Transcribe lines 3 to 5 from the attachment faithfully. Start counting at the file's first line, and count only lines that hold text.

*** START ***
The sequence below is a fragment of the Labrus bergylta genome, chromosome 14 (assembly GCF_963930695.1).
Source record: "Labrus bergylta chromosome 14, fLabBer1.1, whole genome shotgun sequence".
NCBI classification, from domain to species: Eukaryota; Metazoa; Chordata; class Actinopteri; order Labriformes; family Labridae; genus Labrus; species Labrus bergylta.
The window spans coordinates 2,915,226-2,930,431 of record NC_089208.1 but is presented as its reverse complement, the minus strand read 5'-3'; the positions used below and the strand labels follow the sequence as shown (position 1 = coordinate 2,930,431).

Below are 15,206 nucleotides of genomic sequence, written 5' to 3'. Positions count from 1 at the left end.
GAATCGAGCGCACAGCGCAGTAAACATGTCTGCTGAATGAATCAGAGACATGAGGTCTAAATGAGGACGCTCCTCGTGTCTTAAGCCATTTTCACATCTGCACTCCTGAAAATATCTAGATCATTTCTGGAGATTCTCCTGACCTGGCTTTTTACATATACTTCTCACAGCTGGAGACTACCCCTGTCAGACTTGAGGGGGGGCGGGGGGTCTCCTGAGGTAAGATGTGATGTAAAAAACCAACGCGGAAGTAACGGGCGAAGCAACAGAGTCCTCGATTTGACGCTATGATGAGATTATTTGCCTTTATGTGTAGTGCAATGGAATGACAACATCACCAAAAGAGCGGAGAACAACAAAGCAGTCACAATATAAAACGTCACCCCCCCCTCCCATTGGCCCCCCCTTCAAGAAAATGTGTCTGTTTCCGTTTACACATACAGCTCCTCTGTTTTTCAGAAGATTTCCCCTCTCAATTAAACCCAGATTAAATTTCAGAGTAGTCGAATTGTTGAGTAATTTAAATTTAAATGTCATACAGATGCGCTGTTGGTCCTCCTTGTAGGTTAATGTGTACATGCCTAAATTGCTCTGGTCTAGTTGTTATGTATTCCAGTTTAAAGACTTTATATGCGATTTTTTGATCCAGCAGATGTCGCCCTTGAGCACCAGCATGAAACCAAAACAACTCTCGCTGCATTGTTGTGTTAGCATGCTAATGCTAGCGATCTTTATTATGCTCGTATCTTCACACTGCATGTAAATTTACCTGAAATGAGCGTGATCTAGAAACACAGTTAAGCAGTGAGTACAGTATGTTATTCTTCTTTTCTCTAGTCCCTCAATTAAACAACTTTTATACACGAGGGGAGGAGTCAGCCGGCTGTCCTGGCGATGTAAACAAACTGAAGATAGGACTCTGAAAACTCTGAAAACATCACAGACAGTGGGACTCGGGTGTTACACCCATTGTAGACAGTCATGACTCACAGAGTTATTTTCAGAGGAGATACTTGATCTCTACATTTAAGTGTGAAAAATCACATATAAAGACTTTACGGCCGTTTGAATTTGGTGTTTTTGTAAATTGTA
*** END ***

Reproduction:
NCBI classification, from domain to species: Eukaryota; Metazoa; Chordata; class Actinopteri; order Labriformes; family Labridae; genus Labrus; species Labrus bergylta.
The window spans coordinates 2,915,226-2,930,431 of record NC_089208.1 but is presented as its reverse complement, the minus strand read 5'-3'; the positions used below and the strand labels follow the sequence as shown (position 1 = coordinate 2,930,431).

Below are 15,206 nucleotides of genomic sequence, written 5' to 3'. Positions count from 1 at the left end.